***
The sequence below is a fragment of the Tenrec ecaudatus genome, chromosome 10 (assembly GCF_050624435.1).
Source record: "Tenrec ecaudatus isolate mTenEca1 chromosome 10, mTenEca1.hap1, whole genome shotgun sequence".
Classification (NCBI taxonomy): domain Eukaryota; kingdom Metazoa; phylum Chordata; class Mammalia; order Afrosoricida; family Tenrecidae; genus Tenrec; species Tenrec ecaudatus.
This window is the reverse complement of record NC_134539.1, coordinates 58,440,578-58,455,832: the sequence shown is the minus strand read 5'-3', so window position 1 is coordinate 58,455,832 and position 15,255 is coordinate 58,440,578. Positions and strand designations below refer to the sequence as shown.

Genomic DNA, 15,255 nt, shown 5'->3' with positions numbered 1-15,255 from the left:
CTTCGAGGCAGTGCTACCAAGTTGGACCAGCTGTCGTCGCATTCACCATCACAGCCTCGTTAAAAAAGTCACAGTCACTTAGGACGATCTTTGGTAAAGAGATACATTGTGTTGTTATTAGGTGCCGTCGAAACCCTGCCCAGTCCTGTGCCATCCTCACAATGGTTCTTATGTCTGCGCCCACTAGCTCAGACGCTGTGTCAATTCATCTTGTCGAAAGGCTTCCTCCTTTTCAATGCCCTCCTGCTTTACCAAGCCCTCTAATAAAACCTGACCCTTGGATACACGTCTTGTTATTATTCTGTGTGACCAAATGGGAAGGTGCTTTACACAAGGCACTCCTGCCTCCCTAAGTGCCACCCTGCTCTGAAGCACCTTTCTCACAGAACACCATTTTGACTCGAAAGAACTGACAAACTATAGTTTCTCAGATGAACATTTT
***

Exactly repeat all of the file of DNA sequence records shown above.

The sequence below is a fragment of the Tenrec ecaudatus genome, chromosome 10 (assembly GCF_050624435.1).
Source record: "Tenrec ecaudatus isolate mTenEca1 chromosome 10, mTenEca1.hap1, whole genome shotgun sequence".
Classification (NCBI taxonomy): domain Eukaryota; kingdom Metazoa; phylum Chordata; class Mammalia; order Afrosoricida; family Tenrecidae; genus Tenrec; species Tenrec ecaudatus.
This window is the reverse complement of record NC_134539.1, coordinates 58,440,578-58,455,832: the sequence shown is the minus strand read 5'-3', so window position 1 is coordinate 58,455,832 and position 15,255 is coordinate 58,440,578. Positions and strand designations below refer to the sequence as shown.

Genomic DNA, 15,255 nt, shown 5'->3' with positions numbered 1-15,255 from the left:
CTTCGAGGCAGTGCTACCAAGTTGGACCAGCTGTCGTCGCATTCACCATCACAGCCTCGTTAAAAAAGTCACAGTCACTTAGGACGATCTTTGGTAAAGAGATACATTGTGTTGTTATTAGGTGCCGTCGAAACCCTGCCCAGTCCTGTGCCATCCTCACAATGGTTCTTATGTCTGCGCCCACTAGCTCAGACGCTGTGTCAATTCATCTTGTCGAAAGGCTTCCTCCTTTTCAATGCCCTCCTGCTTTACCAAGCCCTCTAATAAAACCTGACCCTTGGATACACGTCTTGTTATTATTCTGTGTGACCAAATGGGAAGGTGCTTTACACAAGGCACTCCTGCCTCCCTAAGTGCCACCCTGCTCTGAAGCACCTTTCTCACAGAACACCATTTTGACTCGAAAGAACTGACAAACTATAGTTTCTCAGATGAACATTTT